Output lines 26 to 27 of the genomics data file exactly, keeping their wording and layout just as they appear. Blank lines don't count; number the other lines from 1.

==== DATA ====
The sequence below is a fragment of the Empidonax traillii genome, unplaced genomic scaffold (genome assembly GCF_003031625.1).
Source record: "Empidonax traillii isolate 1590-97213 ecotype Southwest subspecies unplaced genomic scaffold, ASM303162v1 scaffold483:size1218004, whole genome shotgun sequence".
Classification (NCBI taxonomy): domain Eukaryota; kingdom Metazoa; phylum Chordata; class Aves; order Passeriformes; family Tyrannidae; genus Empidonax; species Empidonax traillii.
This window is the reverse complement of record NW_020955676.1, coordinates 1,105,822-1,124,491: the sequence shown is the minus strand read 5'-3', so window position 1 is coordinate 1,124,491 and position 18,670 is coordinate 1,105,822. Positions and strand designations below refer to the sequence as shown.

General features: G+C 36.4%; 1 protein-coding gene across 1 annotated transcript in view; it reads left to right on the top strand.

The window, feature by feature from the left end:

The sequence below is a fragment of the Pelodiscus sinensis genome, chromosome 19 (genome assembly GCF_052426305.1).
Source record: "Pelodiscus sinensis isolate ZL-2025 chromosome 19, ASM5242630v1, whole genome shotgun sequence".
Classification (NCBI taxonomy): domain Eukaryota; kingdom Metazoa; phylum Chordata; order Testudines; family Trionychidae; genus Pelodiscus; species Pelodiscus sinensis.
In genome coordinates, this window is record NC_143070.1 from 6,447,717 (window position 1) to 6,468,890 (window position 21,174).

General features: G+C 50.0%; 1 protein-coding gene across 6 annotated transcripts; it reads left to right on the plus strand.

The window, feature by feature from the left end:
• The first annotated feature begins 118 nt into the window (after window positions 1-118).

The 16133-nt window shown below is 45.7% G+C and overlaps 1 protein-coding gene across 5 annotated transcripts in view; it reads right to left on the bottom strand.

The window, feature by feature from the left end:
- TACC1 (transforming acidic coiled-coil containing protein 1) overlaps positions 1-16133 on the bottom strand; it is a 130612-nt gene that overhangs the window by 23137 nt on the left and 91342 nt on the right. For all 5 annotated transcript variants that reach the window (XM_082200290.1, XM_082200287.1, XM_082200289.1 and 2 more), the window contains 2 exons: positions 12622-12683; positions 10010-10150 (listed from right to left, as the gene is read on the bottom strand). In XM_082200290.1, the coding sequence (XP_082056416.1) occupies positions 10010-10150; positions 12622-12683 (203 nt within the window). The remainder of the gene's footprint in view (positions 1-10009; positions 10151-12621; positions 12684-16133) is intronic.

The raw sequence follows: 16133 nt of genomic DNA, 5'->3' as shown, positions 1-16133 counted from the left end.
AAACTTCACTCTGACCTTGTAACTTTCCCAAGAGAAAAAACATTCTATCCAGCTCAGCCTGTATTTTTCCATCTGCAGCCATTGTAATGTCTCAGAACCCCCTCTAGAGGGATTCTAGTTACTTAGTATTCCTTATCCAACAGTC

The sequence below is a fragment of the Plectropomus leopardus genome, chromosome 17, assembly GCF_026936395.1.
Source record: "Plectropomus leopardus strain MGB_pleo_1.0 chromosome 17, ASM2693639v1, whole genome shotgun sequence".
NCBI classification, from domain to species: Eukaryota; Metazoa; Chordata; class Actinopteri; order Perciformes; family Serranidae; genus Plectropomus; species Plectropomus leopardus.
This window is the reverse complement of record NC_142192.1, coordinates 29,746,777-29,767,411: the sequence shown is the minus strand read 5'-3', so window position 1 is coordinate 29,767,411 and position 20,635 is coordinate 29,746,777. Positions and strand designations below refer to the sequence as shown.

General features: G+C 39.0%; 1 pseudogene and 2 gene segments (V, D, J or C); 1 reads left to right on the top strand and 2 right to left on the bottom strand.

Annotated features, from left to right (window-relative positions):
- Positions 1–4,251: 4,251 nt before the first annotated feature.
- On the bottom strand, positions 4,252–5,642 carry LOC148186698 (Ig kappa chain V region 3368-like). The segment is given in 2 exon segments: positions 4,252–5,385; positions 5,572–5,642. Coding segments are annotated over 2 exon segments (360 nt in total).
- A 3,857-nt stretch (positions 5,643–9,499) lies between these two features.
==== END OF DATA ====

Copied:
- On the bottom strand, positions 4,252–5,642 carry LOC148186698 (Ig kappa chain V region 3368-like). The segment is given in 2 exon segments: positions 4,252–5,385; positions 5,572–5,642. Coding segments are annotated over 2 exon segments (360 nt in total).
- A 3,857-nt stretch (positions 5,643–9,499) lies between these two features.